legality og hiring 10 part time employees rather than 5 full time employees to avoid paying benifits


1 answer  |  asked May 5, 2013 06:08 AM [EST]  |  applies to California

Answers (1)

Marilynn Mika Spencer
I'm afraid you won't like the answer to your question. There is no law that requires an employer in the private sector to provide benefits to employees. Generally, an employer can decide whether to offer benefits, what benefits to offer, and to whom the employer offers them. There are restrictions that prevent an employer from limiting benefits to employees BECAUSE OF their race, religion, disability, sex, age (40 and over), national origin, pregnancy, genetic history, and in some states, because of their sexual orientation or marital status. Also, an employer is free to define "full-time" and "part-time" as it wishes. There are no laws in the private sector that designate any particular number of hours as full-time or part-time. Given this, the employer can define employees as part-time even if they work the same number of hours as full-time, and limit benefits to those employee the employer has defined as full-time. If, however, there is a company policy that defines all employees who work a certain number of hours as full-time, you may be eligible for that classification. But language can be tricky. For example, a policy that says "All full-time employees work 40 hours per week" is not the same as "All employees who work 40 hours per week are full-time." Also, if your job is covered by a contract between a union and the employer, or if you have an individual contract, the employer must comply with the terms of that contract. It isn't fair and it isn't good social policy. But it is legal. I hope your situation resolves. I wish you the best. ** No attorney-client relationship is created based on this communication. Please consult with an experienced employment attorney as soon as possible to better preserve your rights.**These comments are for information only and must not be taken as legal advice. The Spencer Law Firm has not analyzed the details of your potential claim. The Spencer Law Firm cannot and does not give legal advice based on contacts from web sites or e-mail, or based on partial information. The Spencer Law Firm will not take any action on your behalf unless you and The Spencer Law Firm sign a legal services agreement.All legal actions have time limits, called statutes of limitation. If you miss the deadline for filing your claim, you will lose the opportunity to pursue your case. Deadlines can be as short as just a few days. For referrals, you may contact the Lawyer Referral Service of the San Diego County Bar Association at (619) 231-8585, or the county bar association for your county. Also, you can find lists of plaintiffs employment attorneys at , , and .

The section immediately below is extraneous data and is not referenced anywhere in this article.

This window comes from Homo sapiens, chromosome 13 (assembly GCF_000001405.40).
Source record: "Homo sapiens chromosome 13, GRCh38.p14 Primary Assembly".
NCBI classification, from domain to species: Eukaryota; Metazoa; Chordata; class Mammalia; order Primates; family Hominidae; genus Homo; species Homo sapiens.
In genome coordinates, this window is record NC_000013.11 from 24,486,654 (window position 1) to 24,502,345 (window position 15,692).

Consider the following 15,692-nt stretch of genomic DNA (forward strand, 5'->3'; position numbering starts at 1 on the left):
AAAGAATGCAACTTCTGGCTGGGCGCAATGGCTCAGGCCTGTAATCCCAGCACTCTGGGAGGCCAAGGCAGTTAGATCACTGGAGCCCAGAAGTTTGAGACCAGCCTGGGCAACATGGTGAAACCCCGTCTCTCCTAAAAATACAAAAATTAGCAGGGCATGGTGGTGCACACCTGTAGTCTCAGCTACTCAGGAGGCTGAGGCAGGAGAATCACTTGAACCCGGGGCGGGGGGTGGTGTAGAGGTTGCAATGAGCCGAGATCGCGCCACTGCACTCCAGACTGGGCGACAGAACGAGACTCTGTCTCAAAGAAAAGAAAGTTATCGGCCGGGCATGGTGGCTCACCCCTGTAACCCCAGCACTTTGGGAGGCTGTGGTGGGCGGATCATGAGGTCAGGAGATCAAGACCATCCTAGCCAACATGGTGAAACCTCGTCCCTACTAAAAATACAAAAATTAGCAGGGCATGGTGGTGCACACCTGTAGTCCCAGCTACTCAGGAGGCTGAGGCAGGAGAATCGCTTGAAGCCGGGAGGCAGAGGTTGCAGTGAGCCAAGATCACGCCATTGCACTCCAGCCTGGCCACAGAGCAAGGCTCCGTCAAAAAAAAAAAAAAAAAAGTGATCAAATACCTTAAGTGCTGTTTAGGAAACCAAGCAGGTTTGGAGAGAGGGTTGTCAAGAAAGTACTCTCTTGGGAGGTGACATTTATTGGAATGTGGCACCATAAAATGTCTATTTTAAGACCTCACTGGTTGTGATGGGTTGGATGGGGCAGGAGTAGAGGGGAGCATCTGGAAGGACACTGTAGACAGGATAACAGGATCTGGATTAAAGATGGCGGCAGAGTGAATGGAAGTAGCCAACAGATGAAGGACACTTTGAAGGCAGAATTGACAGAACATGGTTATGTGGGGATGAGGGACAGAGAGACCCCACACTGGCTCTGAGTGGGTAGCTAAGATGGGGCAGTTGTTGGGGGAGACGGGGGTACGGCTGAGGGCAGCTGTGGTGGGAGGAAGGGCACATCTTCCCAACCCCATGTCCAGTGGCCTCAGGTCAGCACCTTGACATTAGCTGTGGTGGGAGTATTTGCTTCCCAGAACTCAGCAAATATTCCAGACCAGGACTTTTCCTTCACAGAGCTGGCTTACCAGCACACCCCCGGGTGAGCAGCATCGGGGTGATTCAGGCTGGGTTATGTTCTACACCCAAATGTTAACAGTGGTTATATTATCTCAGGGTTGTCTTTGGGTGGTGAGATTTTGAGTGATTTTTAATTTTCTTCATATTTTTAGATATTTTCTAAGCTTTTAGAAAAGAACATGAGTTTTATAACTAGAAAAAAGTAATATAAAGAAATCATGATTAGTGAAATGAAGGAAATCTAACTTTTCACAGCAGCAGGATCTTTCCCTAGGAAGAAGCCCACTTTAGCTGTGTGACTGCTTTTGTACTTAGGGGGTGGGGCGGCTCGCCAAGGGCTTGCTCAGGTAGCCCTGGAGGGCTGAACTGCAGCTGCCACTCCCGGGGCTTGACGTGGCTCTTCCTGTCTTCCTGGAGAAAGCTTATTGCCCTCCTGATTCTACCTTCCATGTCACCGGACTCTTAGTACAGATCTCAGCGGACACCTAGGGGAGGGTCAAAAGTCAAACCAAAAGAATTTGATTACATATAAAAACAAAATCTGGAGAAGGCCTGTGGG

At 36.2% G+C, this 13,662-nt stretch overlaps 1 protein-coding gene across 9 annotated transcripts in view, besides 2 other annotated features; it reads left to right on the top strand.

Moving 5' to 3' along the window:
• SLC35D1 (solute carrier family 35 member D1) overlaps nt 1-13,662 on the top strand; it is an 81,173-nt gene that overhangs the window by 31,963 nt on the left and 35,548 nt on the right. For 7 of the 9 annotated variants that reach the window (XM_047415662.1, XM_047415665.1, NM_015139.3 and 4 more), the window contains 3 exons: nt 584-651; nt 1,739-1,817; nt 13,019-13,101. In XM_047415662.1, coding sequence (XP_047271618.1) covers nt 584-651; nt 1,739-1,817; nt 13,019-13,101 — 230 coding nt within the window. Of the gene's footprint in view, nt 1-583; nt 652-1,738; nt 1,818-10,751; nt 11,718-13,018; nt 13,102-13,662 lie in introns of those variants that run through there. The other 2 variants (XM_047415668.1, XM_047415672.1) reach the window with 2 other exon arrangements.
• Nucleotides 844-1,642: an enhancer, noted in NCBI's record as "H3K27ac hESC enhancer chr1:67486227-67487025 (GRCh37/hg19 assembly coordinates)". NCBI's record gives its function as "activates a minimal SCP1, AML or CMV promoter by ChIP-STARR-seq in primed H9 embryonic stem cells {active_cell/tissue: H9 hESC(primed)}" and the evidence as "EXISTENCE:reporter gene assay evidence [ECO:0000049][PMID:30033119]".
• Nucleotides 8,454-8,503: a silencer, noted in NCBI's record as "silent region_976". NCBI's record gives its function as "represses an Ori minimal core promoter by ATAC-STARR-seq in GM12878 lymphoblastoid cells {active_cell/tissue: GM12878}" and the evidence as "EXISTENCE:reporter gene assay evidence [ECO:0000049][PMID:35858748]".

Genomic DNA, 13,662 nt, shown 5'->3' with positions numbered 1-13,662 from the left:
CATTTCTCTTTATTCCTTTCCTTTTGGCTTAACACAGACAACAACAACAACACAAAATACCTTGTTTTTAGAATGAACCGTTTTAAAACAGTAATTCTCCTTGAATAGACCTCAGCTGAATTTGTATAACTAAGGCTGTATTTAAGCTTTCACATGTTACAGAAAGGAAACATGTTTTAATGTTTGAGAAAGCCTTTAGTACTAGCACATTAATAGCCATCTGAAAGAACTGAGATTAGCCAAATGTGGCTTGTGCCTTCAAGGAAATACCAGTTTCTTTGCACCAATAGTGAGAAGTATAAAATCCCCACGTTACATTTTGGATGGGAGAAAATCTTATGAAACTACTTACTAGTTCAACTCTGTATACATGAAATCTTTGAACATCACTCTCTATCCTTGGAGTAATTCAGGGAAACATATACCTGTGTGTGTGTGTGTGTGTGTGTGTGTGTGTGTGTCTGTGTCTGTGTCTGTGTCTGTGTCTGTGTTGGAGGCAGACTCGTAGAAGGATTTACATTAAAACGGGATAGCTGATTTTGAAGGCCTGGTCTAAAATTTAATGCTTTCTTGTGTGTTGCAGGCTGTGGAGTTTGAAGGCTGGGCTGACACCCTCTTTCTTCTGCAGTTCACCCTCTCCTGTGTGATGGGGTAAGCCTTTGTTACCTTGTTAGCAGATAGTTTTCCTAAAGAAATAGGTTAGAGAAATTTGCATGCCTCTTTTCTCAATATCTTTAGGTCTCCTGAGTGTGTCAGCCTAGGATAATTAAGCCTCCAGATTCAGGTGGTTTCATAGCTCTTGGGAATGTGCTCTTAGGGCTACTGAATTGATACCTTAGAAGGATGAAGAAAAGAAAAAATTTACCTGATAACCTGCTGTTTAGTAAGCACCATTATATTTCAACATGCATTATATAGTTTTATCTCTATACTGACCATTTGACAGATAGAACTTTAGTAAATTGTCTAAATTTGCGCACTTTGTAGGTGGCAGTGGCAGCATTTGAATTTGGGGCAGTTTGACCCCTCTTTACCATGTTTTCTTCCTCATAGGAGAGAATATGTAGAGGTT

posted by Marilynn Mika Spencer  |  May 5, 2013 09:29 AM [EST]

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